Shelter Island to Port Jefferson

Yesterday we spent the day ashore in Shelter Island. Beautiful scenery, nice people, good food, quiet mooring. I seemed a shame to move on without looking around. In the afternoon I found myself sitting on a beach with an ice cream and a beer, throwing stones idly into the tide. For months and months every waking minute has been spent on OSTAR preparation, and then in Newport it was all fun, fun, fun, busy, busy… Suddendly it dawned on me that that part of my life is all over. A strange hollow feeling developed inside. Is this boredom? Of course it didn’t take long for new personal challenges and goals to start popping into my mind, but first things first. I’m still on the wrong side of the Atlantic, cruising, and I have a date with the Statue of Liberty on the 4th of July!

We had a really great bbq right next to the boat last night. One of the bottles of champagne I was given on the OSTAR finish line was quickly polished off. And we had an early night. What’s happening to me?

This morning we were all up early for the long sail to Port Jefferson. We came back round the North end of Shelter Island, and squeezed ourselves through the gap between Long Island and Plum Island (a narrow treacherous passage by the name of “Plum Gut”) to get back into Long Island Sound. Conditions were super with 15knts breeze, albeit from the wrong direction, but still warm, and flat water.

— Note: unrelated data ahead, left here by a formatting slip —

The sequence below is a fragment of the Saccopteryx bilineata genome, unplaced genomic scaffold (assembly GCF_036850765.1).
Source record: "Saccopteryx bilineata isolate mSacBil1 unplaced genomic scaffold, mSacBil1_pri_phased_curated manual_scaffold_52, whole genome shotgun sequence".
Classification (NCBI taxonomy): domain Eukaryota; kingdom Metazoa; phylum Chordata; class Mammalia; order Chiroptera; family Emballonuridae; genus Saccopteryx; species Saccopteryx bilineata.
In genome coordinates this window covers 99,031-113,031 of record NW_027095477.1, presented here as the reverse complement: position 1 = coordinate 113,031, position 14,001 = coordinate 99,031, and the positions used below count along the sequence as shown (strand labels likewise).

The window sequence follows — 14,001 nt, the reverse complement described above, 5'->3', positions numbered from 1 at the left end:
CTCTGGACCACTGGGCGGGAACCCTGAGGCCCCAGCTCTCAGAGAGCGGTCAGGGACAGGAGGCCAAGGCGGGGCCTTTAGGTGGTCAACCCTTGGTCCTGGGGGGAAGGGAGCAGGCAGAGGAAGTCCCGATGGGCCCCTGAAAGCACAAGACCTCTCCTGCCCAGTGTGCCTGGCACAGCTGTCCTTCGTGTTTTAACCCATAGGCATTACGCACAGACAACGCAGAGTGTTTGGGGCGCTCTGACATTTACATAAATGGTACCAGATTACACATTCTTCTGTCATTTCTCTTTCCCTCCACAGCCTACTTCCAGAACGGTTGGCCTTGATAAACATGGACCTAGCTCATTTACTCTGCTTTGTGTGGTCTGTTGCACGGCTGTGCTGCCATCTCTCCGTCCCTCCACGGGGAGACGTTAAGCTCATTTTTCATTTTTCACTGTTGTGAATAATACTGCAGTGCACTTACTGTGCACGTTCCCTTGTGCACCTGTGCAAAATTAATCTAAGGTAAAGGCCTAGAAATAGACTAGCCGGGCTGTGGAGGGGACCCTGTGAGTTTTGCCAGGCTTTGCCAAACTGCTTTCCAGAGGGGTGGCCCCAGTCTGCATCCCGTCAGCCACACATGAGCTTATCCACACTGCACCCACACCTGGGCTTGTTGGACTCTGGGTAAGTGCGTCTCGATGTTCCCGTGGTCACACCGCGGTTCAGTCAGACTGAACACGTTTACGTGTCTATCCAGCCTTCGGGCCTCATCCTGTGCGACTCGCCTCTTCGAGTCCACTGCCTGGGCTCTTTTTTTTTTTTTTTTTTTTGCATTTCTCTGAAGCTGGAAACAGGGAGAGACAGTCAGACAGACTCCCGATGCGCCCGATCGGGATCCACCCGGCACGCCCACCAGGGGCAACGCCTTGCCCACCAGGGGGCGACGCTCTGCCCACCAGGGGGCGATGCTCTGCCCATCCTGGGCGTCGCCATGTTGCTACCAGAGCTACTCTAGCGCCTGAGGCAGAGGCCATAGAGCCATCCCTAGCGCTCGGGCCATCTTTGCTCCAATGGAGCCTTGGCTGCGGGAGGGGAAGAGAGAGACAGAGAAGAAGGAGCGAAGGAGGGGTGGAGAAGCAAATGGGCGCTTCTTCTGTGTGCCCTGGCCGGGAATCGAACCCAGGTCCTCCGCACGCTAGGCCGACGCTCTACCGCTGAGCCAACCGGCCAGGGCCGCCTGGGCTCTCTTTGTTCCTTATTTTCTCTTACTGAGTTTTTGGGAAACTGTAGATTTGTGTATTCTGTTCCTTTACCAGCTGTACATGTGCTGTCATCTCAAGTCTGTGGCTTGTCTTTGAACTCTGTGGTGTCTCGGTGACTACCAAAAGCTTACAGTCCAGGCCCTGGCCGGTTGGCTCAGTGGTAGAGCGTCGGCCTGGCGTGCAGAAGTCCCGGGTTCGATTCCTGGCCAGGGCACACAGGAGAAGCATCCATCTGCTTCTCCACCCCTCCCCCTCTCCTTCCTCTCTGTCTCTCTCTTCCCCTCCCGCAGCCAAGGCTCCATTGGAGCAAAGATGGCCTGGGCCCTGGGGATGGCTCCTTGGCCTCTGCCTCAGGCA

We made great progress down the Sound until mid-afternon when the breeze started to die off. It was at this point the tragedy of the day was discovered. Somebody forgot to replenish the beer stocks after the bbq last night, so we found ourselves in 24deg water, 26deg air, and not a beer to be had! Bad form… Soon we were under engine again making directly for Port Jefferson.

As we came through the narrow channel into the harbour the local ferry, the “PT Barnum” passed us. According to the guidebook apparently Barnum was a resident, and as well as building the famous circus he also set up the local ferry company back in the late 1800’s. We pulled into the marina at 20.00, conspicuous in the fact that we’re one of the few non-“superyachts” here.

Time now for a shower and dinner, before what sould be a shorter day on the water tomorrow heading to Manhasset, the last stop before the Big Apple.